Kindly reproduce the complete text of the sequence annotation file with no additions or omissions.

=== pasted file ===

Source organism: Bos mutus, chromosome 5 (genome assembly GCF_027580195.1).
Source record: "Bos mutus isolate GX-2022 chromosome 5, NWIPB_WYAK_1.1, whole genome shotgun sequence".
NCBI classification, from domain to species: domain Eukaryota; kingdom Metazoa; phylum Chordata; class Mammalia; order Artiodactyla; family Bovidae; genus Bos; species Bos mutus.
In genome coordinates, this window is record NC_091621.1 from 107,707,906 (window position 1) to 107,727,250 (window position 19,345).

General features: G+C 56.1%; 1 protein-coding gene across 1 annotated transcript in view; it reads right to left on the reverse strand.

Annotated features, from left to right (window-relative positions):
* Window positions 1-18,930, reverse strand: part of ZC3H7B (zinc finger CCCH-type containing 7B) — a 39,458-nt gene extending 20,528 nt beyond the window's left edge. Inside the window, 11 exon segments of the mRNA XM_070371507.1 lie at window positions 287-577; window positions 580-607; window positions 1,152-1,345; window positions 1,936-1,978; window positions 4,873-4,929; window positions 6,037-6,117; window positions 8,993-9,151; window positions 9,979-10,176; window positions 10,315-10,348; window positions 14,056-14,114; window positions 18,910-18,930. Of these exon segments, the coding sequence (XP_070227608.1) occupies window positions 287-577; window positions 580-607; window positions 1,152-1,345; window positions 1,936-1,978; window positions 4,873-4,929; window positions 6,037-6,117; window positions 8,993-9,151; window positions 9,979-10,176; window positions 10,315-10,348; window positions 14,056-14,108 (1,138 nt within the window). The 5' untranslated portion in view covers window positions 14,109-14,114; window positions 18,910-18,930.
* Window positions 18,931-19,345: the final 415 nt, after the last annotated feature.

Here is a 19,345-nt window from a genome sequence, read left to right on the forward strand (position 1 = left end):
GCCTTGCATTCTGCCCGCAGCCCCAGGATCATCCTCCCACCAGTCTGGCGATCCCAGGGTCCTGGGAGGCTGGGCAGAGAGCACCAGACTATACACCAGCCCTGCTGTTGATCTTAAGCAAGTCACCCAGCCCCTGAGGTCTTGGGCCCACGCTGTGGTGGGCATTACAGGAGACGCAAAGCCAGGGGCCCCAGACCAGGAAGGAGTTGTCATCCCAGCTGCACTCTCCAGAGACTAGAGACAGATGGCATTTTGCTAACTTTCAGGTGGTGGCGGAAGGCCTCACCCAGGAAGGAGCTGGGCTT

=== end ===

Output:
Source organism: Bos mutus, chromosome 5 (genome assembly GCF_027580195.1).
Source record: "Bos mutus isolate GX-2022 chromosome 5, NWIPB_WYAK_1.1, whole genome shotgun sequence".
NCBI classification, from domain to species: domain Eukaryota; kingdom Metazoa; phylum Chordata; class Mammalia; order Artiodactyla; family Bovidae; genus Bos; species Bos mutus.
In genome coordinates, this window is record NC_091621.1 from 107,707,906 (window position 1) to 107,727,250 (window position 19,345).

General features: G+C 56.1%; 1 protein-coding gene across 1 annotated transcript in view; it reads right to left on the reverse strand.

Annotated features, from left to right (window-relative positions):
* Window positions 1-18,930, reverse strand: part of ZC3H7B (zinc finger CCCH-type containing 7B) — a 39,458-nt gene extending 20,528 nt beyond the window's left edge. Inside the window, 11 exon segments of the mRNA XM_070371507.1 lie at window positions 287-577; window positions 580-607; window positions 1,152-1,345; window positions 1,936-1,978; window positions 4,873-4,929; window positions 6,037-6,117; window positions 8,993-9,151; window positions 9,979-10,176; window positions 10,315-10,348; window positions 14,056-14,114; window positions 18,910-18,930. Of these exon segments, the coding sequence (XP_070227608.1) occupies window positions 287-577; window positions 580-607; window positions 1,152-1,345; window positions 1,936-1,978; window positions 4,873-4,929; window positions 6,037-6,117; window positions 8,993-9,151; window positions 9,979-10,176; window positions 10,315-10,348; window positions 14,056-14,108 (1,138 nt within the window). The 5' untranslated portion in view covers window positions 14,109-14,114; window positions 18,910-18,930.
* Window positions 18,931-19,345: the final 415 nt, after the last annotated feature.

Here is a 19,345-nt window from a genome sequence, read left to right on the forward strand (position 1 = left end):
GCCTTGCATTCTGCCCGCAGCCCCAGGATCATCCTCCCACCAGTCTGGCGATCCCAGGGTCCTGGGAGGCTGGGCAGAGAGCACCAGACTATACACCAGCCCTGCTGTTGATCTTAAGCAAGTCACCCAGCCCCTGAGGTCTTGGGCCCACGCTGTGGTGGGCATTACAGGAGACGCAAAGCCAGGGGCCCCAGACCAGGAAGGAGTTGTCATCCCAGCTGCACTCTCCAGAGACTAGAGACAGATGGCATTTTGCTAACTTTCAGGTGGTGGCGGAAGGCCTCACCCAGGAAGGAGCTGGGCTT